Access

You are not currently logged in.

Access your personal account or get JSTOR access through your library or other institution:

login

Log in to your personal account or through your institution.

If You Use a Screen Reader

This content is available through Read Online (Free) program, which relies on page scans. Since scans are not currently available to screen readers, please contact JSTOR User Support for access. We'll provide a PDF copy for your screen reader.

Strategic Firm Commitments and Rewards for Customer Relationship Management in Online Retailing

Raji Srinivasan and Christine Moorman
Journal of Marketing
Vol. 69, No. 4 (Oct., 2005), pp. 193-200
Stable URL: http://www.jstor.org/stable/30166561
Page Count: 8
  • Read Online (Free)
  • Download ($24.00)
  • Subscribe ($19.50)
  • Cite this Item
Since scans are not currently available to screen readers, please contact JSTOR User Support for access. We'll provide a PDF copy for your screen reader.
Strategic Firm Commitments and Rewards for Customer Relationship Management in Online Retailing
Preview not available

Abstract

Academic studies offer a generally positive portrait of the effect of customer relationship management (CRM) on firm performance, but practitioners question its value. The authors argue that a firm's strategic commitments may be an overlooked organizational factor that influences the rewards for a firm's investments in CRM. Using the context of online retailing, the authors consider the effects of two key strategic commitments of online retailers on the performance effect of CRM: their bricks-and-mortar experience and their online entry timing. They test the proposed model with a multimethod approach that uses manager ratings of firm CRM and strategic commitments and third-party customers' ratings of satisfaction from 106 online retailers. The findings indicate that firms with moderate bricks-and-mortar experience are better able to leverage CRM for superior customer satisfaction outcomes than firms with either low or high bricks-and-mortar experience. Likewise, firms with moderate online experience are better able to leverage CRM into superior customer satisfaction outcomes than firms with either low or high online experience. These findings help resolve disparate results about the value of CRM, and they establish the importance of examining CRM within the strategic context of the firm.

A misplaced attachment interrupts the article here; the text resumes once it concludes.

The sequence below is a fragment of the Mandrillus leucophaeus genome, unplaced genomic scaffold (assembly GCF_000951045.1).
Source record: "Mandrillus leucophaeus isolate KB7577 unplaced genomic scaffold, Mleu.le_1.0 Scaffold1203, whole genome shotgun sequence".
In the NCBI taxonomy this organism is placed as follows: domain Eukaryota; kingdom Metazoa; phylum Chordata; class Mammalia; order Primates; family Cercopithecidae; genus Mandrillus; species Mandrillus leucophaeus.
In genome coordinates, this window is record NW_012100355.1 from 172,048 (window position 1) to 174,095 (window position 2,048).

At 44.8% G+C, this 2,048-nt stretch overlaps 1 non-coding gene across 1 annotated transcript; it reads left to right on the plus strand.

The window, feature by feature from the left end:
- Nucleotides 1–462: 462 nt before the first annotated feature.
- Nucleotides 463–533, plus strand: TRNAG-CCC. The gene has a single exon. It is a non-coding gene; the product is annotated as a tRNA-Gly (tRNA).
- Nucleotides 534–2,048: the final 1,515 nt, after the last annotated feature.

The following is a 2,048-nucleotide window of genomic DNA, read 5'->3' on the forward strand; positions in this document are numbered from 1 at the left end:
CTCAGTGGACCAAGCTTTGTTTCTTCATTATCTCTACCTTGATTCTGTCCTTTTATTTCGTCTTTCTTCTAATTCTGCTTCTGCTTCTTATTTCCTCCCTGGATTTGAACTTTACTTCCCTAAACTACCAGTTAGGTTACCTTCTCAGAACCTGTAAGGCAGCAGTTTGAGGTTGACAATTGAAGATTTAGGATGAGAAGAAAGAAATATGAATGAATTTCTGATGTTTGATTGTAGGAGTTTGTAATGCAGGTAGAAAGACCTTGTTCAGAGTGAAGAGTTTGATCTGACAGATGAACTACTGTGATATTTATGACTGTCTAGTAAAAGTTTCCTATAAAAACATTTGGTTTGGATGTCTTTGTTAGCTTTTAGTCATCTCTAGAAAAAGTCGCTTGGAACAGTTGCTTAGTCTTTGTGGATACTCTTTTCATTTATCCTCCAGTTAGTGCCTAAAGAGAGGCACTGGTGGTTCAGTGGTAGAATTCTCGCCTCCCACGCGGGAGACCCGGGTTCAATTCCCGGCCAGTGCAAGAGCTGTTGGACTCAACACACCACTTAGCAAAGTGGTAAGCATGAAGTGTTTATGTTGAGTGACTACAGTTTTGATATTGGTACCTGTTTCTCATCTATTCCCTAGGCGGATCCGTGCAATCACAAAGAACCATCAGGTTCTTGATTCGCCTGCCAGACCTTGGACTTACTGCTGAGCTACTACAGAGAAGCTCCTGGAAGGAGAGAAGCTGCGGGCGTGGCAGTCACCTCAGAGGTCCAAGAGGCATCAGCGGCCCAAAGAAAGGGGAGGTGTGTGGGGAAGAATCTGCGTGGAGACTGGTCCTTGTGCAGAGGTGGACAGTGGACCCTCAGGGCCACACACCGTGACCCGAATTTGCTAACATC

Page Thumbnails

  • Thumbnail: Page 
193
    193
  • Thumbnail: Page 
194
    194
  • Thumbnail: Page 
195
    195
  • Thumbnail: Page 
196
    196
  • Thumbnail: Page 
197
    197
  • Thumbnail: Page 
198
    198
  • Thumbnail: Page 
199
    199
  • Thumbnail: Page 
200
    200